No Man's Land

The Place of the Woman Writer in the Twentieth Century, Volume 2: Sexchanges

Sandra M. Gilbert and Susan Gubar

View Inside Price: $47.00


January 23, 1991
483 pages, 6 x 9
ISBN: 9780300050257
Paper

What might sex be, and what could sex roles be, in the midst of a war between men and women? What is a "woman," a "man," an "androgyne"? Such questions haunt the works Gilbert and Gubar study in Sexchanges, the second volume of their landmark trilogy No Man's Land. Investigating the connections between the feminine and the modern made by writers from Rider Haggard, Olive Schreiner, and Kate Chopin to Edith Wharton, Willa Cather, D.H. Lawrence, Virginia Woolf, T.S. Eliot, and Caryl Churchill, they show that the "no man's land" of the Great War became a metaphor for a crisis of masculinity—a crisis that was already associated with the decline of imperialism and the rise of the femme fatale at the fin de siecle, with the newly visible lesbian literary community that was formed in those years and with what many thinkers increasingly  understood to be the artifice of gender. Throughout this century, the therefore argue, images of sexchanges—explored in fictions about transvestism and transsexualism—constituted a set of striking tropes through which male and female writers sought to combat one another's conceptions of the relation between anatomy and destiny.

"No Man’s Land challenges the very basis of interpretation for a whole period. The study of modernism will never be the same."—Carolyn Heilbrun


 










 

 




 


 









"[They] consolidate a staggering amount of information into readable, enthusiastically argued prose."—Kirkus Reviews

"For the scholar, it will become an indispensable critical text, but it also will reward the thoughtful general reader with a great deal of insight into this extraordinarily complex century in which we live. It is bound to become one of the books we turn to when we, men and women alike, seek to understand where we came from, what we are now, and what we might expect in the future."—Deirdre Bair, Philadelphia Inquirer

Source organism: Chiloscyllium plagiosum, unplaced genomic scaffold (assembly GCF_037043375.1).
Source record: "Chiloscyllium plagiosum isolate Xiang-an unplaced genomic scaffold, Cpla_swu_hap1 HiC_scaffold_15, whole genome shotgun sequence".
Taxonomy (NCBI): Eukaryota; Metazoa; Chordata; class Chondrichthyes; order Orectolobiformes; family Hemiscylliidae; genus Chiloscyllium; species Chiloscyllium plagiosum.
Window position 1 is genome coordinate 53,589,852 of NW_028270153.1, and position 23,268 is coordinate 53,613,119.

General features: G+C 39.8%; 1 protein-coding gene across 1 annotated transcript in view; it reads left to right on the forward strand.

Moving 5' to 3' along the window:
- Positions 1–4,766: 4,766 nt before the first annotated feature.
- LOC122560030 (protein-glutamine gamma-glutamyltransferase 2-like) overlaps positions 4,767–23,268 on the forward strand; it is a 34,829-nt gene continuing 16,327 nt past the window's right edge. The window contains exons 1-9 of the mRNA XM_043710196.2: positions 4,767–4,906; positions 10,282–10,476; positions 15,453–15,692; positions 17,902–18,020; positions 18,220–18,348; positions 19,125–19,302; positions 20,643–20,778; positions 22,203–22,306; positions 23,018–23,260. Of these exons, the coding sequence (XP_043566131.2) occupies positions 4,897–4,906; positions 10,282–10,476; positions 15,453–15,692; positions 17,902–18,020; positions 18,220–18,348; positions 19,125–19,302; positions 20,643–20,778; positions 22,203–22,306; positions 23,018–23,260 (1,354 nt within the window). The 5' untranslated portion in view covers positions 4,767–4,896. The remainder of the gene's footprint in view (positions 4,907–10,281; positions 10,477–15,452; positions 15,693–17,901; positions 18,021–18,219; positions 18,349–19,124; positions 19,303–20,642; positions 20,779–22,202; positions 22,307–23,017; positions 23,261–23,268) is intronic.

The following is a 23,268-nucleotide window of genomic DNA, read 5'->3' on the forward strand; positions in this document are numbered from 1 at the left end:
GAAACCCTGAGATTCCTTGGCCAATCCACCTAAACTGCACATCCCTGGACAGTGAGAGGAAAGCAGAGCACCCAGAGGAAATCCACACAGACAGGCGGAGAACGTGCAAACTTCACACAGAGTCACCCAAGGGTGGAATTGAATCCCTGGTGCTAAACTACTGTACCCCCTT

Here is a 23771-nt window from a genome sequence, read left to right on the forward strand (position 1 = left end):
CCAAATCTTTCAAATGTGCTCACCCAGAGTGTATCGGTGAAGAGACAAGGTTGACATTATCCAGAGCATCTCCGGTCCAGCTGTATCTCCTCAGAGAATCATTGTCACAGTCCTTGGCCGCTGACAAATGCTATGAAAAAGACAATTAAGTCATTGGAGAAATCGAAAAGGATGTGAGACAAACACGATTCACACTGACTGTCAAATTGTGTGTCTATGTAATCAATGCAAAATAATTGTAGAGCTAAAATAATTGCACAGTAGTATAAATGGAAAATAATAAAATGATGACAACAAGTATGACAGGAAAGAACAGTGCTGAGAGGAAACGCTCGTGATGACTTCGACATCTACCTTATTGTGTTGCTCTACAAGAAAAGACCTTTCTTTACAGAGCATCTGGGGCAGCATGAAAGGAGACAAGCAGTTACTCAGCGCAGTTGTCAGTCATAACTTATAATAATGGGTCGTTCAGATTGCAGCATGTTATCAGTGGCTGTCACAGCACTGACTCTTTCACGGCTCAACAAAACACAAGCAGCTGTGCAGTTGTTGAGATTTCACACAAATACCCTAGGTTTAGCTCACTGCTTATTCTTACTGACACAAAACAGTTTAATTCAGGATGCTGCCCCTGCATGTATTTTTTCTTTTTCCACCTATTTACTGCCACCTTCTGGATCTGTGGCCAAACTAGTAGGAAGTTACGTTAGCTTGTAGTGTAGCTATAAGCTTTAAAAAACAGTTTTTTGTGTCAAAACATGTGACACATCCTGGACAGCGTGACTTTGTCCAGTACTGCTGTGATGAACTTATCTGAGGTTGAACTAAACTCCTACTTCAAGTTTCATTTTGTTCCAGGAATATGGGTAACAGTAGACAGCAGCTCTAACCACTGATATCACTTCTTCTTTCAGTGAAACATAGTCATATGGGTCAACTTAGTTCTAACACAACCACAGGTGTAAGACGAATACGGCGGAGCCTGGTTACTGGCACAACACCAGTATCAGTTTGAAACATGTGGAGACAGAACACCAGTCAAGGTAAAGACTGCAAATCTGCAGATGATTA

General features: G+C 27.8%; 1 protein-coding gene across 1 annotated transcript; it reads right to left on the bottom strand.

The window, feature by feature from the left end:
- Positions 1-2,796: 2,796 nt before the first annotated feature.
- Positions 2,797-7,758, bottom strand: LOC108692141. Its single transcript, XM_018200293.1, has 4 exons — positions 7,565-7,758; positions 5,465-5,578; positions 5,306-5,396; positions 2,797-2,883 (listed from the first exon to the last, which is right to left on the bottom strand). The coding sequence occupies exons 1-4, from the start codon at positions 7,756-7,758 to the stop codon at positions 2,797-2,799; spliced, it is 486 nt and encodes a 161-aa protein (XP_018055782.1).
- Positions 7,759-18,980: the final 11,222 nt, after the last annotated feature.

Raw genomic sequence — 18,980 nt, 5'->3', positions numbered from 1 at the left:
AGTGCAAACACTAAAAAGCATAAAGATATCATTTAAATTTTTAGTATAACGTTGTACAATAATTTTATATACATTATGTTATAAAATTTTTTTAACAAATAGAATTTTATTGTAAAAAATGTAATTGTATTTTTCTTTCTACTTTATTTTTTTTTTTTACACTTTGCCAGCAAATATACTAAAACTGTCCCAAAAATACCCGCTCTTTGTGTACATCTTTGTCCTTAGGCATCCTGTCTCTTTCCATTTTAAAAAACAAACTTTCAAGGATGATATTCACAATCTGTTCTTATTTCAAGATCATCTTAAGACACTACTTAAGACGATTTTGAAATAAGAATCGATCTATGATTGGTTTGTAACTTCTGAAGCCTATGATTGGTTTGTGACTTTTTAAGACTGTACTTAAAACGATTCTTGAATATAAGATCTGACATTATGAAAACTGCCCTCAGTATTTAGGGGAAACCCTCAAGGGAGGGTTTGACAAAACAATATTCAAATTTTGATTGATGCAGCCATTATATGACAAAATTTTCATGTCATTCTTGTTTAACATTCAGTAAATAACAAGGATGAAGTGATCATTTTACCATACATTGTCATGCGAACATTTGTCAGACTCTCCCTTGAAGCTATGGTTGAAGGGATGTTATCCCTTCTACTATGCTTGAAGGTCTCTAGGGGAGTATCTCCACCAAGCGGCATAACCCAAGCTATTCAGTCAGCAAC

"[An] ambitious description of the twentieth-century woman writer. . . . There are many sensitive readings in Sexchanges and much previously neglected material. As with their earlier works, Gilbert and Gubar set out to explore a literary frontier (and in spite of obstacles limiting such exploration) succeed in mapping enough of the territory to make the way easier for the next wave of critics."—Cynthia Giddle, New Directions for Women


"Volumes I and II of No Man’s Land are part of a three-volume work that brings feminist theory to bear on modern English and American literature. Focusing on both male and female writers, Gilbert and Gubar survey social, literary, and linguistic conflicts between the sexes as revealed in texts by nineteenth- and twentieth-century writers from Tennyson to Woolf, from Hemingway to Plath. . . . Provocative and witty, these two volumes inspire reflection. They bring us all, women and men, face to face with the powerful domain of literature, culture, and life as it has been represented in words throughout the twentieth century."—Harvard Educational Review

"Sexchanges is a provocative work, characterized by the wit and erudition we have come to expect from these two critics. . . . Sexchanges shows us that Gilbert and Gubar’s own critical practice has not been static in the last decade: it now reflects a far deeper cultural and historical awareness. . . . Sexchanges is sure to revolutionize the way we read modern literature. . . . We can never, after Sexchanges, doubt that gender exerts a key influence on the forms and themes of literary modernism: and without an understanding of that issue, we cannot make sense of female literary modernism. I am grateful for the sophistication and spirit with which Gilbert and Gubar make their case."—Elyse Blankley, Women’s Review of Books

"If No Man's Land achieves its complementary goal, it will set the direction of feminist criticism for the nest generation of students and scholars. Success seems likely, because Ms. Gilbert and Ms. Gubar write with facility and have a knack for subsuming complex problems under easily memorable labels."—Walter Kendrick, New York Times Book Review
No Man's Land
The Place of the Woman Writer in the Twentieth Century, Volume 1: The War of the Words

Sandra M. Gilbert and Susan Gubar

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The Madwoman in the Attic
The Woman Writer and the Nineteenth-Century Literary Imagination

Sandra M. Gilbert and Susan Gubar

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No Man's Land
The Place of the Woman Writer in the Twentieth Century, Volume 3: Letters from the Front

Sandra M. Gilbert and Susan Gubar

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The Madwoman in the Attic
The Woman Writer and the Nineteenth-Century Literary Imagination

Sandra M.

...
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